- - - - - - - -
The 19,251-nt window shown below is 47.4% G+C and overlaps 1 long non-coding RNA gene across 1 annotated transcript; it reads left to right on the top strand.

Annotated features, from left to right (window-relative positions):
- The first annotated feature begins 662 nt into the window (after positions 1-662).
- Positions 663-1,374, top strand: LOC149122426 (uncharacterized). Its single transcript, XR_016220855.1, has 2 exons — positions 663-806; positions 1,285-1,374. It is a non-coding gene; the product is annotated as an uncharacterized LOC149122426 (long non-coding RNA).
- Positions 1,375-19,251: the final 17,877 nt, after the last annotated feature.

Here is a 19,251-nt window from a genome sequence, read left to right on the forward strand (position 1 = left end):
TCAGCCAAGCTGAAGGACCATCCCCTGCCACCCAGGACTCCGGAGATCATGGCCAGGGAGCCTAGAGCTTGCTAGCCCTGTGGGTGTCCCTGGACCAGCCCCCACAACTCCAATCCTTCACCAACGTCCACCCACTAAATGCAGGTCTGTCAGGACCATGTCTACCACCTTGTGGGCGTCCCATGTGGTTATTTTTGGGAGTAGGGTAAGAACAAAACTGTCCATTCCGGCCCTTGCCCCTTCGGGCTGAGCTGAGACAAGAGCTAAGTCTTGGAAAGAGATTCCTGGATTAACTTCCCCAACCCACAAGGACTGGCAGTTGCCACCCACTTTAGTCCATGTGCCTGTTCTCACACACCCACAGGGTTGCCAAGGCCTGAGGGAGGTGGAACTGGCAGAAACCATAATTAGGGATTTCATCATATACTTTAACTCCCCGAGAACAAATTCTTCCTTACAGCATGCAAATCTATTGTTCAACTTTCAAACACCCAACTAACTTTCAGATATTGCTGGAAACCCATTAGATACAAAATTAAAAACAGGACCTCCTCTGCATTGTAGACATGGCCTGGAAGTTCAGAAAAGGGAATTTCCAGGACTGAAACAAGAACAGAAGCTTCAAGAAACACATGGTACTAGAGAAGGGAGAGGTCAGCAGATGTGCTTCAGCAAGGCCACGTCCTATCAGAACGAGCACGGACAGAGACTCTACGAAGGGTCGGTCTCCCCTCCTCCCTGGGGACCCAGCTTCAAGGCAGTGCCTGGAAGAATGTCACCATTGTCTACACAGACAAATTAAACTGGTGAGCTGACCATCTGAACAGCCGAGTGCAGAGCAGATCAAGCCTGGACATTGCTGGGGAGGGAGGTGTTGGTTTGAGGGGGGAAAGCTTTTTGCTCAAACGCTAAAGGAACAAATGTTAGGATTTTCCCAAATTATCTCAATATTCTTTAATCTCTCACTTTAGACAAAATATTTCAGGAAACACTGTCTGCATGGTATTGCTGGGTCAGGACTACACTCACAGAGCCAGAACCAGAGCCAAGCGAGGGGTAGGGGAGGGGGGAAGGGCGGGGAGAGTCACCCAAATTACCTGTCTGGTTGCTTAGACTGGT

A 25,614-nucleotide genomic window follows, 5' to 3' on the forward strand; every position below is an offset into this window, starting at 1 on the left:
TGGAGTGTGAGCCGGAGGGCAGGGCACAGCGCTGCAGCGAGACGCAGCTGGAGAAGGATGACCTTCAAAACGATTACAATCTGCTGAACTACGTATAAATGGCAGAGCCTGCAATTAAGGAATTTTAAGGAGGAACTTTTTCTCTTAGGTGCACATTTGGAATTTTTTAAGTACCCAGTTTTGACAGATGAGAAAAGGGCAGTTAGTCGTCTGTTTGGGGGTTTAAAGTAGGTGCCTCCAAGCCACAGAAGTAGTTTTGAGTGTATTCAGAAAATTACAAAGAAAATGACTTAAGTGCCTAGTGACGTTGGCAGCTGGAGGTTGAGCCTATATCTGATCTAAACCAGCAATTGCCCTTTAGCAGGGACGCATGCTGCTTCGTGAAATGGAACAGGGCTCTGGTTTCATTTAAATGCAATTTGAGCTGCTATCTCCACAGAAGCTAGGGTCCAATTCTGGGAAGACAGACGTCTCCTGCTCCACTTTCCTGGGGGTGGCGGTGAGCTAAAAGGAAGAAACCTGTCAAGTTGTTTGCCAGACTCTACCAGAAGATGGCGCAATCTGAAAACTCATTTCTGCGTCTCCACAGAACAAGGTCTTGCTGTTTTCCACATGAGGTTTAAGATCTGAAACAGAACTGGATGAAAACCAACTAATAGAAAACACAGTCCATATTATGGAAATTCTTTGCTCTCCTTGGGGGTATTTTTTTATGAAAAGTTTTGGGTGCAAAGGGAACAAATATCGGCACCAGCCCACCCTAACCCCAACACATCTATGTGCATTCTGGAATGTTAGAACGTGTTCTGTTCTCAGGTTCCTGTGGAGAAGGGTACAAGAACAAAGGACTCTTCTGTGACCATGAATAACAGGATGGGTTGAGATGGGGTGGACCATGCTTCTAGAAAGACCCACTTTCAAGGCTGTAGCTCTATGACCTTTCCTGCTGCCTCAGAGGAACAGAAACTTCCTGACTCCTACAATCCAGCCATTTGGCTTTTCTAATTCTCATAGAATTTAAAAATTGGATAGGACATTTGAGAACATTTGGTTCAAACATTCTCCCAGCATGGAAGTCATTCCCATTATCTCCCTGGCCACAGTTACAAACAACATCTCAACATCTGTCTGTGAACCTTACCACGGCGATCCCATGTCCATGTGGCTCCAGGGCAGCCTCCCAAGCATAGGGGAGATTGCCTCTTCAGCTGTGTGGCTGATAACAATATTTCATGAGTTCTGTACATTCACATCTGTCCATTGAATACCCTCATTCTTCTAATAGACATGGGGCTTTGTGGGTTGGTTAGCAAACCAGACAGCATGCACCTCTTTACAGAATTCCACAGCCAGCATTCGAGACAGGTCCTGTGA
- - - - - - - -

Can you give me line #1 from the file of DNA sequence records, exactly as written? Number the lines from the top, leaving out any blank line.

The 19,251-nt window shown below is 47.4% G+C and overlaps 1 long non-coding RNA gene across 1 annotated transcript; it reads left to right on the top strand.